Your pack should contain twelve types of supplies: water and hydration, food and food preparation, clothing, shelter and bedding, fire, first aid, hygiene, tools, lighting, communications, and protection and self-defense.  You can find more specific and detailed information at these resources:

If you think you might end up in a situation where your ONLY option is to stay IN your current apartment should a catastrophe arise, then you can afford to stockpile more supplies ahead of time: gallons of water, weeks/months supplies of calorie dense foods, proper sleeping arrangements should the power go out, lighting, and so on.  Just be careful, you’re about to become the most popular kid on the block because you’re the only one prepared.

Have a path to safety

lego map

Now, once the **** hits the fan, you need to make sure you can quickly grab your Bug Out Bag and get to safely as quickly as possible.  Where that is will depend largely on your current living situation:

  • Live in a city?  Identify a safe location to which you can drive or hike – maybe it’s a camp ground or your grandparent’s farm house.  Also identify multiple routes to that path, should traffic block your primary exits.  If you live in a high rise building, make sure you know where the stairs and exits are. Here’s an article dedicated to Urban Survival.
  • Live in the burbs? You’ll have to ascertain the type of threat and decide if you’re better off staying put in your home, or if you need to vacate quickly and move onto another location.
  • Live in the country?  Barring a geographical specific disaster, your best bet would probably be to stay at home, batten down the hatches, and hole up if you’re adequately prepared.  Check out this book for the optimal way to barricade yourself into your dwelling.

This will also be a matter of preference.  You’d be wise to start exploring your surroundings, points of escape from your town, where the bottlenecks are likely to cause problems, and what your absolute best chance of survival will be: staying at home vs. getting away.  It’ll depend on the severity of the catastrophe and your own particular situation.

Necessary Skills

Lego Explorer

In my research and training to become Jason Bourne, I’ve stumbled across a number of skills that would also prove incredibly important should we reach the end of the world.

These are those skills:

Self Defense - I’d like to think that we’d all act like civilized human beings should there be a major catastrophe. However, considering how we Americans act during a black Friday sale, I don’t have too much faith in society when we’re scrambling for food, water, or supplies.   If you are already well-prepared and stocked with supplies, then you’re a prime target.  For this reason, I would recommend you look into taking self-defense classes in your town.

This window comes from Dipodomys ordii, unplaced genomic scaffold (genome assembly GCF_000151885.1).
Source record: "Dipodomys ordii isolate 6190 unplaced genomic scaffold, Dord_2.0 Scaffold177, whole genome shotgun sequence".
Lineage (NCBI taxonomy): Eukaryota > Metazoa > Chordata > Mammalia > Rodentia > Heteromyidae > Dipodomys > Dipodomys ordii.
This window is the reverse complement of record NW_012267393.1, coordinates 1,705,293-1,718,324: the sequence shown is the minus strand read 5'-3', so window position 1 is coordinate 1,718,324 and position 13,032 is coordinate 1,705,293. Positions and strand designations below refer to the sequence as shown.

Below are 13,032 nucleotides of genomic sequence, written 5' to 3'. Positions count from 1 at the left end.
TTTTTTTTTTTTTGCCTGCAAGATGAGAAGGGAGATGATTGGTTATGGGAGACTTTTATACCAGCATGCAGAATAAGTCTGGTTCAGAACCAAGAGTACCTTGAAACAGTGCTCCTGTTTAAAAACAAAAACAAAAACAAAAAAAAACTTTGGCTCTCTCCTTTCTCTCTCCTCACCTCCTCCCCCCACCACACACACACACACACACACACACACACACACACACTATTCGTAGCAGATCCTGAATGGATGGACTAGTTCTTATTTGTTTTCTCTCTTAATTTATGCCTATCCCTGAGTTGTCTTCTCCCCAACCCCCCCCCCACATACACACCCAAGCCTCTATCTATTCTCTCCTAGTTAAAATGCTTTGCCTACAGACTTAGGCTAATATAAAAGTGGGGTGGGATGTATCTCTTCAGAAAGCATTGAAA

Consider taking Krav Maga (Israeli special forces martial arts) or Systema (Russian martial art).  How “prepared” you want to be is up to you.

First-Aid/CPR/EMT - If you manage to survive the initial catastrophe or apocalypse, you might be one of the few people available, ready, and willing to take care of others.  One of the Rules of the Rebellion is to “never leave your wingman,” which still applies after the world ends.  So get prepared:

  • CPR, First Aid, and AED.  CPR saves lives…and even if you don’t think the world is ending, this is an incredibly valuable skill to have!  You can find out more information about First Aid, CPR, and AED classes through the Red Cross.  Do it.
  • Volunteer EMT, Community Emergency Response Team, etc. - Consider volunteering for your town’s Community Emergency Response Team.  A simple google search with “CERT + [your city/town name]” or a search here should provide you with more information.  Getting certified could not only help save lives, but also provide you with special permissions or access to certain parts of town during an emergency.

Hunting, farming, fishing, and foraging - Depending on how long your catastrophe lasts, you might be on your own for food once your Bug Out Bag rations run out!  There are thousands of books written on each of these subjects, but to start, I found the “survival” sections of Tim Ferriss’s Four Hour Chef to be incredibly well done and a great primer to get me interested in survivalist ‘food.’ This includes topics on forging for plants, how to catch and cook a squirrel, deer, pigeons, fish, and more.

If you will be taking shelter on a farm for a long time, actually planting your own crops and raising your own livestock could be the best path to sustainable survival. Even if you don’t live on a massive farm, the ability to grow your own food source is incredibly advantageous.

Bartering - Once the end of the world happens, the money in your bank account could become as worthless as the paper it’s printed on.  Instead, you might be stuck bartering for goods and services like the good ole days.  Simply developing the skill of negotiation can be a lifesaver in the end of days – you can get rid of any excess supplies in exchange for supplies of which you’re in desperate need.  This is also a prime opportunity for you to showcase any other skills or talents you might have – an expert hunter, a forager who knows the woods, a woodworker, or a doctor/nurse will be VERY valuable when catastrophe strikes.